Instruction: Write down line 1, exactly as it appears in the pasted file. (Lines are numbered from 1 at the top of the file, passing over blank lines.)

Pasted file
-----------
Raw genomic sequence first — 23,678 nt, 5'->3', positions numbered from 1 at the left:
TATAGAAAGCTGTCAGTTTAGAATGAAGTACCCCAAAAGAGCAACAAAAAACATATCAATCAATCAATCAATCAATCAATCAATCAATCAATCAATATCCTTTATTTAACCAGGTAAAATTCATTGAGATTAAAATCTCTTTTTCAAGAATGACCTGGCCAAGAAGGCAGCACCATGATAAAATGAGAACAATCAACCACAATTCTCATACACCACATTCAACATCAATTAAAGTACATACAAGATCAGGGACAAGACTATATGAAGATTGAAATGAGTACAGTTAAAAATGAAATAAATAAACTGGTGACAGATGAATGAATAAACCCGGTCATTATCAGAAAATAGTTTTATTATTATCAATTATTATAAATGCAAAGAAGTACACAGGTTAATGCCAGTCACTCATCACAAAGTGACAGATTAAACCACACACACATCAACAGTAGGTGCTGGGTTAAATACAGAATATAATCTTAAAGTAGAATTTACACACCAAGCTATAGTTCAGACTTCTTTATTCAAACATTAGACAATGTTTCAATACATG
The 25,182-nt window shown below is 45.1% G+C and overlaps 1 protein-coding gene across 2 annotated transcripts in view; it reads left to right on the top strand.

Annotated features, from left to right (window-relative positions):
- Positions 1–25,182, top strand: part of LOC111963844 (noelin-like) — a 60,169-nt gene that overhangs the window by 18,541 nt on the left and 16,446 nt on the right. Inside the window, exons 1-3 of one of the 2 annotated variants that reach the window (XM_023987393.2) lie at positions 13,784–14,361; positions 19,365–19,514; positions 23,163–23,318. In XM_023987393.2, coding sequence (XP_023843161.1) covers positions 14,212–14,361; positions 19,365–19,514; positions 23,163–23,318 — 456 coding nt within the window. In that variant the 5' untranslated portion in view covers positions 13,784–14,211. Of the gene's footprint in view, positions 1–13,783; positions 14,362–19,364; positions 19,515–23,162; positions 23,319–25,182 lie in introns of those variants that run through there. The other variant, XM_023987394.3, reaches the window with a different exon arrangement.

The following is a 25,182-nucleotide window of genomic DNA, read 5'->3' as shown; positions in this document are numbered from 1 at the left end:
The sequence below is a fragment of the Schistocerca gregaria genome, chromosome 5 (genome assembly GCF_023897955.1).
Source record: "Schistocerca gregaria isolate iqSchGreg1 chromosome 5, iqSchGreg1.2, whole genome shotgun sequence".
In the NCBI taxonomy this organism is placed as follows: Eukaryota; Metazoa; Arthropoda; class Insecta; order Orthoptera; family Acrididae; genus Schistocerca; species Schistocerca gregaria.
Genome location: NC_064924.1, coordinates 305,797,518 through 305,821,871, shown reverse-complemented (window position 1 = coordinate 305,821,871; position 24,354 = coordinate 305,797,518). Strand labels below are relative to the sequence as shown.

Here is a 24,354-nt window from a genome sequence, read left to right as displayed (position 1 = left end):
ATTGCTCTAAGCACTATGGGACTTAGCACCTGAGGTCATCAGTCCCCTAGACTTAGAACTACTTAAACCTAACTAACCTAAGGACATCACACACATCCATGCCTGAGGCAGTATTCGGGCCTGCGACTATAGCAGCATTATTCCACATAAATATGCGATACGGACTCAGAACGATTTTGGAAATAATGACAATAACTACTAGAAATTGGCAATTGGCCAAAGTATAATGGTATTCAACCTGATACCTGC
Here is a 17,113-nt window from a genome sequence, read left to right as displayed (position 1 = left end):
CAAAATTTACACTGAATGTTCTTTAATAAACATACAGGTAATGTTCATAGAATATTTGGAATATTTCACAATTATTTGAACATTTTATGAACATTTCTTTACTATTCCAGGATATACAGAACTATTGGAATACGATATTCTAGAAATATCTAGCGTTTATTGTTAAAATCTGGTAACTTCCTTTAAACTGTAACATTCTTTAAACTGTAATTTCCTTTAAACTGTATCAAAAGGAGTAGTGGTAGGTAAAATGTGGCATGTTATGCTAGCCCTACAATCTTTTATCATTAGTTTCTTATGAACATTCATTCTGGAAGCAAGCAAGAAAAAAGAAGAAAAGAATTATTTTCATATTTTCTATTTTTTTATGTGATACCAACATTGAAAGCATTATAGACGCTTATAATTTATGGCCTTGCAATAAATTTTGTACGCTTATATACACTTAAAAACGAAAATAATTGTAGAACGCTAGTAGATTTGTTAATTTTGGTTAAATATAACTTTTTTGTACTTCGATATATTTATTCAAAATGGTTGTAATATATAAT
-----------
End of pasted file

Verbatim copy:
Raw genomic sequence first — 23,678 nt, 5'->3', positions numbered from 1 at the left: